War on Drugs

The FBI Secretly Ran an Encrypted Messaging Service To Conduct the Same Old Drug War Stings

Plus: ACLU identity crisis, Texas bans vaccine rules, and more...


Is your encrypted messaging app being monitored by the FBI? Newly unsealed court documents show that the federal law enforcement agency for years ran an encrypted communications service called Anom.

"The FBI opened a new covert operation, Operation Trojan Shield, which centered on exploiting Anom by inserting it into criminal networks and working with international partners, including the Australian Federal Police ("AFP"), to monitor the communications," reads to a May 18 affidavit filed by FBI Special Agent Nicholas Cheviron. The FBI, AFP, and their developer source "built a master key into the existing encryption system which surreptitiously attaches to each message and enables law enforcement to decrypt and store the message as it is transmitted."

Starting in 2018, the FBI collected "encrypted messages of all of the users of Anoms with a few exceptions (e.g., the messages of approximately 15 Anom's users in the U.S. sent to any other Anom device are not reviewed by the FBI)," it says. Since October 2019, the FBI has catalogued "more than 20 million messages from a total of 11,800 devices (with approximately 9,000 active devices currently) located in over 90 countries."

Most of this monitoring seems to have been in service of the sniffing out drugs. In the affidavit's "small but representative sample of the criminal content" reviewed, all messages were related to cocaine or narcotics.

Authorities began announcing the results of the operation—including 700 houses searched and more than 800 arrests—at a Tuesday morning press conference in The Hague.

Calvin Shivers of the FBI called it "a shining example of what can be accomplished when international law enforcement partners from around the world work together and develop state-of-the-art investigative tools to detect, disrupt and dismantle transnational criminal organizations." Jean-Philippe Lecouffe, deputy director for operations of Europol, said the Anom operation was "one of the largest and most sophisticated law enforcement operations to date in the fight against encrypted criminal activities." Australian Prime Minister Scott Morrison said it "struck a heavy blow against organized crime … around the world."

But for a global spy enterprise with seemingly unprecedented to criminal communications—spanning tens of millions of messages on thousands of devices reviewed by more than 9,000 cops in 16 countries—the results actually seem … rather lackluster? Internationally, the operation seized 250 guns, 55 cars, and $48 million in cash and cryptocurrency, plus 22 tons of marijuana and marijuana resin, eight tons of cocaine, and two tons of methamphetamine and amphetamine.

Basically, it was a big old Drug War bonanza, dressed up in fancy tech tools.


The ACLU's identity crisis. The American Civil Liberties Union (ACLU) was once known for defending the free speech rights of those with views outside the mainstream. But in recent years, that's been changing. The organization "has emerged as a muscular and richly funded progressive powerhouse in recent years, taking on the Trump administration in more than 400 lawsuits," notes The New York Times. "But the organization finds itself riven with internal tensions over whether it has stepped away from a founding principle—unwavering devotion to the First Amendment."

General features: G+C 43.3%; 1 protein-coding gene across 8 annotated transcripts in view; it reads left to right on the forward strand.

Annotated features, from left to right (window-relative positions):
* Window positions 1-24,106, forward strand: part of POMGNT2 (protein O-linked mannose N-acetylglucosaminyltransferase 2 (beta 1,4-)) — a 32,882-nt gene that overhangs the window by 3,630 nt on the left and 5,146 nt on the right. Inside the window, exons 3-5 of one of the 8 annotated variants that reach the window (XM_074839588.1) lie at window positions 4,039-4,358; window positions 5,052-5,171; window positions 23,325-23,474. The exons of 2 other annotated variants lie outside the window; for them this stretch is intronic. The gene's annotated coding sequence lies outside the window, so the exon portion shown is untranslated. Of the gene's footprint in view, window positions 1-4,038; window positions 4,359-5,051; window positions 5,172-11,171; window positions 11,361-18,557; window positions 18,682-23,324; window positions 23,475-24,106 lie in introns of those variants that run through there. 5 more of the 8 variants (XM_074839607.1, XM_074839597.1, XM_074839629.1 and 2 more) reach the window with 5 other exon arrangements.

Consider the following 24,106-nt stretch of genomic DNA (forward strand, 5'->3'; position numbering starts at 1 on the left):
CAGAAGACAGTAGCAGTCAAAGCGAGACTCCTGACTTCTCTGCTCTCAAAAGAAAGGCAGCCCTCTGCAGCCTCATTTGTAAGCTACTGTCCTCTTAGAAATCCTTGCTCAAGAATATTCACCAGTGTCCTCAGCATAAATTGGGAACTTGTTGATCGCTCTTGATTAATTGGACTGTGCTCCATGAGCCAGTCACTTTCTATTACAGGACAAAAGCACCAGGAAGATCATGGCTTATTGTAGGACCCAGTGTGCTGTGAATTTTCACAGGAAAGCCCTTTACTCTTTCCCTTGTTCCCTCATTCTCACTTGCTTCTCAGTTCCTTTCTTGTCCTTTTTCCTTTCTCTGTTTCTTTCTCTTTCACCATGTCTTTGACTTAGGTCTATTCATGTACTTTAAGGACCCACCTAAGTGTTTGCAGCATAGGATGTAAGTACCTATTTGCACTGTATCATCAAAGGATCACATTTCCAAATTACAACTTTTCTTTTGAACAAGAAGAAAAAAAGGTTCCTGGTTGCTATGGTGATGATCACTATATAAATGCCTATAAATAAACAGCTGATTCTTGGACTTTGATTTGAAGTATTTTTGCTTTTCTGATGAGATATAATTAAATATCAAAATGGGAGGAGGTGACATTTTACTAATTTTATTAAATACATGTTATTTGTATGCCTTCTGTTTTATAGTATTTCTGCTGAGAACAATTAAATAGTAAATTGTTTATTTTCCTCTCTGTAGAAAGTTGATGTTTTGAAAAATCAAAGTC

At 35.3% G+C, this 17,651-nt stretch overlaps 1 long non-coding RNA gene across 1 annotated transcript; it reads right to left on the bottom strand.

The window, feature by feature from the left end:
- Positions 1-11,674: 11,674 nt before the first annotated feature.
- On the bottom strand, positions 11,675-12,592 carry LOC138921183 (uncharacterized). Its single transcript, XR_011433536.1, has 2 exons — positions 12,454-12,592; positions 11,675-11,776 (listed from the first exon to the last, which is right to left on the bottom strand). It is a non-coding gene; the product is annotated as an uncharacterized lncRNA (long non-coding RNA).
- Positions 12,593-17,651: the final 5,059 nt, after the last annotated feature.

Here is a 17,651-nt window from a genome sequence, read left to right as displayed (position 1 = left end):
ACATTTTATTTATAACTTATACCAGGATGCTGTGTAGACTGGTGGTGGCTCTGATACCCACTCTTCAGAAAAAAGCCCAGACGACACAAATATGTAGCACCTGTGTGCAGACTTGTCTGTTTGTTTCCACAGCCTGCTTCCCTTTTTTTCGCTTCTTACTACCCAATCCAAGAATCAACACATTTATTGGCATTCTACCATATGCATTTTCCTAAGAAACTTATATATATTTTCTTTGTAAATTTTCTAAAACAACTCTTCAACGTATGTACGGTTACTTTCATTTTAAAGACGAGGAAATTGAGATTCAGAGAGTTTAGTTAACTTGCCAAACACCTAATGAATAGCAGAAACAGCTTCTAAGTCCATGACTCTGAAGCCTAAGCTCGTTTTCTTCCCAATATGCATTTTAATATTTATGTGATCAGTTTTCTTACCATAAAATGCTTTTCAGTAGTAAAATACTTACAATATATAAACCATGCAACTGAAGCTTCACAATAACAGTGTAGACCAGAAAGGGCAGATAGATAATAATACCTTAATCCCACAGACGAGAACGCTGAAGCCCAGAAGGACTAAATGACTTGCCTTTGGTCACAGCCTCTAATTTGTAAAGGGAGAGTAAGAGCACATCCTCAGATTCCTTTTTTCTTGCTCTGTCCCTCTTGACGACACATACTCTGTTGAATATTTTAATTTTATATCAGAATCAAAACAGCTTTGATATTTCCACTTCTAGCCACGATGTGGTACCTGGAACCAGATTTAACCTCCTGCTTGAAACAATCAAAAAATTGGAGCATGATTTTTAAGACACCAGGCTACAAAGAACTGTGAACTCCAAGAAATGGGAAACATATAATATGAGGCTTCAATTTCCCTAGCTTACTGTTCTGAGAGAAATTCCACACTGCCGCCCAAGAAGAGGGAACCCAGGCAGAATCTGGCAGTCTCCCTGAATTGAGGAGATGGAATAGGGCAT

Hypocrisy on display in Texas. The same politicians and crowds who complained loudly about governments telling private businesses they had to take certain pandemic-related precautions (like requiring masks) are now cheering governments telling private businesses they cannot take other pandemic-related precautions. In Texas, Gov. Greg Abbott just signed a law saying that businesses can't even ask potential customers about vaccination status.

"This actually is the toddler's conception of freedom libertarians get wrongly accused of holding: 'I'm free to do what I please without regard for others; you're free to indulge me, because I might feel less free if you get to make choices too,'" commented the Cato Institute's Julian Sanchez. 

"Bad enough that he'd tell business owners how to run their shops, but he's doing it to pander to people who are keeping the pandemic going," tweeted conservative blogger and editor Allahpundit.

Why is it so hard for most political figures and their tribes to let people make their own decisions and to apply the same standards of liberty for things they personally agree with to things they don't? Everyone being in a rush to use government force to push their preferred agendas is how we get the hyper-partisan, crush-or-be-crushed mentality that drives so much of our political dysfunction today.


• "The U.S. Supreme Court refused Monday to consider a challenge to the men-only military draft," NPR reports.

• The Court also rejected a challenge to vaping regulations.

• Sen. Elizabeth Warren's (D–Mass.) plan to close the "tax gap" doesn't add up.

• The U.S. Food and Drug Administration has approved a new Alzheimer's treatment.

• Would-be refugees get a kinder, gentler stay-the-fuck-out from the Biden administration:

• Louisiana lawmakers vote to lessen penalties for marijuana. "If signed into law, the bill would reduce criminal penalties for possession of marijuana not exceeding 14 grams," reports The Hill. "In instances where the offender possesses up to that amount, they will be fined no more than $100. The law would apply to cases where the offender is on their first conviction or any subsequent conviction."